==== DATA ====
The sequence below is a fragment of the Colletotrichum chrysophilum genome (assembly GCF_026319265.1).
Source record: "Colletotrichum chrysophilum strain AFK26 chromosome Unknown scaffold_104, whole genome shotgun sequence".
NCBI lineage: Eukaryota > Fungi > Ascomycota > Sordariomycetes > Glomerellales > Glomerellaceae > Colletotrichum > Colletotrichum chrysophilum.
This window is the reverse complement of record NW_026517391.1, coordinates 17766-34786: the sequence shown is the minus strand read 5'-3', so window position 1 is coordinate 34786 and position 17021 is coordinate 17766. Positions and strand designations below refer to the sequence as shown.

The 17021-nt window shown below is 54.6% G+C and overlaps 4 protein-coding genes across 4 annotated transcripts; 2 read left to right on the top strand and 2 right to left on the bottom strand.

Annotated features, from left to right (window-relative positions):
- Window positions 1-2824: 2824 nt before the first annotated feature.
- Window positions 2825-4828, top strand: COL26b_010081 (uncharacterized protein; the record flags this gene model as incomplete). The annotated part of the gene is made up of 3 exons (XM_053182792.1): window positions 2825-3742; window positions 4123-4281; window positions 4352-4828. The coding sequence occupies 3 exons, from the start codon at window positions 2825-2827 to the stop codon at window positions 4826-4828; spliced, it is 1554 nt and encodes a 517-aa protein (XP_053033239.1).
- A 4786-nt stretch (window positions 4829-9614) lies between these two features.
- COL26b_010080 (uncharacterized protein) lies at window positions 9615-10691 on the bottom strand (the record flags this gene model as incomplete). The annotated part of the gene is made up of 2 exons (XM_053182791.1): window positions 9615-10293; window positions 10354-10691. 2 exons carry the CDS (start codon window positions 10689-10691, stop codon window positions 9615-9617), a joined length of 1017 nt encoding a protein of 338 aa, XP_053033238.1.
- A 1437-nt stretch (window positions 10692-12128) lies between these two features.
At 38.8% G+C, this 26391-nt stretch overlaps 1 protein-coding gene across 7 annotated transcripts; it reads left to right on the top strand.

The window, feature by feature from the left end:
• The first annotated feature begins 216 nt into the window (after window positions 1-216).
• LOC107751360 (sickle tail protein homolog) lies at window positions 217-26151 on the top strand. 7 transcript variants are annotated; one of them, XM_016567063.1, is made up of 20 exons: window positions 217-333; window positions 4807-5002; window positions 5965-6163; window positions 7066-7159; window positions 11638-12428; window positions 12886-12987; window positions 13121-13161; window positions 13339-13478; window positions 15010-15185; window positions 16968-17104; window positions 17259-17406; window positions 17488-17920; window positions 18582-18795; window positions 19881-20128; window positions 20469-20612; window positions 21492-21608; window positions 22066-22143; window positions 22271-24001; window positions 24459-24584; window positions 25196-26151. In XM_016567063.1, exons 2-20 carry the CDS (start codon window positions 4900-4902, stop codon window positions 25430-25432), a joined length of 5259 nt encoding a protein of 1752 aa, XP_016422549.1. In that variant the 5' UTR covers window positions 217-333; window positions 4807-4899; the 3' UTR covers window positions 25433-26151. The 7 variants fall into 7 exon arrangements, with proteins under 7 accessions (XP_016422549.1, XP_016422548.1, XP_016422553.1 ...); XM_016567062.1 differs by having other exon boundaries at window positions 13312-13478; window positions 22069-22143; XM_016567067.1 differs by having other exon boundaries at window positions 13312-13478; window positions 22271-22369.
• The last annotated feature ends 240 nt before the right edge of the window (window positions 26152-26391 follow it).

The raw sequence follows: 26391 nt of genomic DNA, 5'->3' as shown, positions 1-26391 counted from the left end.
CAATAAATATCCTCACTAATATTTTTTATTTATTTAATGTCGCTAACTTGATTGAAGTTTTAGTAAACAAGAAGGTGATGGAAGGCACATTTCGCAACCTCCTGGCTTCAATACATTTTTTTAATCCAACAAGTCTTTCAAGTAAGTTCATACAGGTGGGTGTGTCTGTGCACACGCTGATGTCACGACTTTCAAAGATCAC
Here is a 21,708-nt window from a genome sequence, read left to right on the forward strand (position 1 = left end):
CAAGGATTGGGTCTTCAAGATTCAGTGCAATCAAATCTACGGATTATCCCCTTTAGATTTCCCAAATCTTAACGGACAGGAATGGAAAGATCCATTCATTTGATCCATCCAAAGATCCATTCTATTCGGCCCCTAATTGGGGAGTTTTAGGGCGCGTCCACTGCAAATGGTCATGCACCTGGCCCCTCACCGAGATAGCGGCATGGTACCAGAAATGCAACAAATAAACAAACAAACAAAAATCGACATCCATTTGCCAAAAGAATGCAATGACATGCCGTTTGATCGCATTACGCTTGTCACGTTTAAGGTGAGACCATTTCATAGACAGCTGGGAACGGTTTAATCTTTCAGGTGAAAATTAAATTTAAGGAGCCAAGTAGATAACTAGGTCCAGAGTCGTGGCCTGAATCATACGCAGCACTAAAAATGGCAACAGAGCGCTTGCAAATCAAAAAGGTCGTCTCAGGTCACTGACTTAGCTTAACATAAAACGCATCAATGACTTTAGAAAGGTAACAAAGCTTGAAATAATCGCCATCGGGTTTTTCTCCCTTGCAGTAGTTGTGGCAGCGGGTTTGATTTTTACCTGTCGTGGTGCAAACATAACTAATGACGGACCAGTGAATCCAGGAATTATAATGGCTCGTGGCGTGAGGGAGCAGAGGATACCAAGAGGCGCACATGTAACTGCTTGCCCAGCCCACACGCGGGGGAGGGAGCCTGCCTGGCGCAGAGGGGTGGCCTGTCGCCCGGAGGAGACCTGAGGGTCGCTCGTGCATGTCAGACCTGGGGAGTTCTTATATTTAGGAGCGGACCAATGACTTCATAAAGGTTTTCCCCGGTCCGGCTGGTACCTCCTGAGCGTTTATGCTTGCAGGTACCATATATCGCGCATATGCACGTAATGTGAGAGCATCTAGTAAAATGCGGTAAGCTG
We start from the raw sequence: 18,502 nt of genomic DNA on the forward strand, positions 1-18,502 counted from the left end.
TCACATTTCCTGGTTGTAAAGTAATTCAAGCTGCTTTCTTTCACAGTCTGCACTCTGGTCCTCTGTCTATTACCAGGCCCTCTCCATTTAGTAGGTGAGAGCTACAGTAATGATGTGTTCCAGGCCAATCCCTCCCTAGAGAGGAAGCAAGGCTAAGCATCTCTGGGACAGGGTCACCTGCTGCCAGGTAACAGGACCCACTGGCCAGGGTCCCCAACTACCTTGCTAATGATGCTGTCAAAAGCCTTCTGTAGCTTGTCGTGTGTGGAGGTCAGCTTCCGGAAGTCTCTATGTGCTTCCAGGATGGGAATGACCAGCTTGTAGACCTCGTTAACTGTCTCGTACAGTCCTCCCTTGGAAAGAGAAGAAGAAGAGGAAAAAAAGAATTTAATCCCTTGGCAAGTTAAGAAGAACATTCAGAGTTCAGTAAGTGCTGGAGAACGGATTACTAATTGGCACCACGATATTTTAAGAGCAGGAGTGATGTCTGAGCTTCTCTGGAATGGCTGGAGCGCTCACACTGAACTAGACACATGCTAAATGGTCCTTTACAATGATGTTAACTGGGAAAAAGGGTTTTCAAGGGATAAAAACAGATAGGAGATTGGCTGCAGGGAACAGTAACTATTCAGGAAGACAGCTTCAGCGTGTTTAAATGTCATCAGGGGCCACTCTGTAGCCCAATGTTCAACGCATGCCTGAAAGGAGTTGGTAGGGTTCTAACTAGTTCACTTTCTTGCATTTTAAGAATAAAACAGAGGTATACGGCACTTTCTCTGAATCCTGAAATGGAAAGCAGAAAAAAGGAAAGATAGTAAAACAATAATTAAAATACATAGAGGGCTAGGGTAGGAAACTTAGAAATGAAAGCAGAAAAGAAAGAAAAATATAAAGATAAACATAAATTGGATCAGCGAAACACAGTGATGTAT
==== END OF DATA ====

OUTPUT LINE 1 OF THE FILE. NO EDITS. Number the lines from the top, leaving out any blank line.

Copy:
The sequence below is a fragment of the Colletotrichum chrysophilum genome (assembly GCF_026319265.1).